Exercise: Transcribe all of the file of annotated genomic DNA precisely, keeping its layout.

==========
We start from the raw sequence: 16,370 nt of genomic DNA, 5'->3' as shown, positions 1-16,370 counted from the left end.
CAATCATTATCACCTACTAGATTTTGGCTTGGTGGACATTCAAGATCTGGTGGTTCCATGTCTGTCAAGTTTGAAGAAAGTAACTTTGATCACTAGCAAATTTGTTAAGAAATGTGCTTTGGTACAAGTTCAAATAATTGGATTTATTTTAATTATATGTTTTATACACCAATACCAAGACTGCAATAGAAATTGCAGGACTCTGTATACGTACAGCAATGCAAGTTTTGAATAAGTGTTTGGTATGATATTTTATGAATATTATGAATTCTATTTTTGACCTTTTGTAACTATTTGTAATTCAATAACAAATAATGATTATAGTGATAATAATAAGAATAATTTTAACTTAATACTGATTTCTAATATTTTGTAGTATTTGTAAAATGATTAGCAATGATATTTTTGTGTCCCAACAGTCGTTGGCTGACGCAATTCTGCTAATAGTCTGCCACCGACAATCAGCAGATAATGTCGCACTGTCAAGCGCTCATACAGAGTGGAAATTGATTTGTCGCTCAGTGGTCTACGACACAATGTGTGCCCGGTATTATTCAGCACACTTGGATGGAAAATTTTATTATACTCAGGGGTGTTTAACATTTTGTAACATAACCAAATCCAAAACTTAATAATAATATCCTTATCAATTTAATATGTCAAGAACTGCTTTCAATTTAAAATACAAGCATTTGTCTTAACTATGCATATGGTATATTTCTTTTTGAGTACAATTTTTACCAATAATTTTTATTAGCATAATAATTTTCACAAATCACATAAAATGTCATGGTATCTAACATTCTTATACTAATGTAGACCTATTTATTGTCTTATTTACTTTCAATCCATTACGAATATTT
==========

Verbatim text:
We start from the raw sequence: 16,370 nt of genomic DNA, 5'->3' as shown, positions 1-16,370 counted from the left end.
CAATCATTATCACCTACTAGATTTTGGCTTGGTGGACATTCAAGATCTGGTGGTTCCATGTCTGTCAAGTTTGAAGAAAGTAACTTTGATCACTAGCAAATTTGTTAAGAAATGTGCTTTGGTACAAGTTCAAATAATTGGATTTATTTTAATTATATGTTTTATACACCAATACCAAGACTGCAATAGAAATTGCAGGACTCTGTATACGTACAGCAATGCAAGTTTTGAATAAGTGTTTGGTATGATATTTTATGAATATTATGAATTCTATTTTTGACCTTTTGTAACTATTTGTAATTCAATAACAAATAATGATTATAGTGATAATAATAAGAATAATTTTAACTTAATACTGATTTCTAATATTTTGTAGTATTTGTAAAATGATTAGCAATGATATTTTTGTGTCCCAACAGTCGTTGGCTGACGCAATTCTGCTAATAGTCTGCCACCGACAATCAGCAGATAATGTCGCACTGTCAAGCGCTCATACAGAGTGGAAATTGATTTGTCGCTCAGTGGTCTACGACACAATGTGTGCCCGGTATTATTCAGCACACTTGGATGGAAAATTTTATTATACTCAGGGGTGTTTAACATTTTGTAACATAACCAAATCCAAAACTTAATAATAATATCCTTATCAATTTAATATGTCAAGAACTGCTTTCAATTTAAAATACAAGCATTTGTCTTAACTATGCATATGGTATATTTCTTTTTGAGTACAATTTTTACCAATAATTTTTATTAGCATAATAATTTTCACAAATCACATAAAATGTCATGGTATCTAACATTCTTATACTAATGTAGACCTATTTATTGTCTTATTTACTTTCAATCCATTACGAATATTT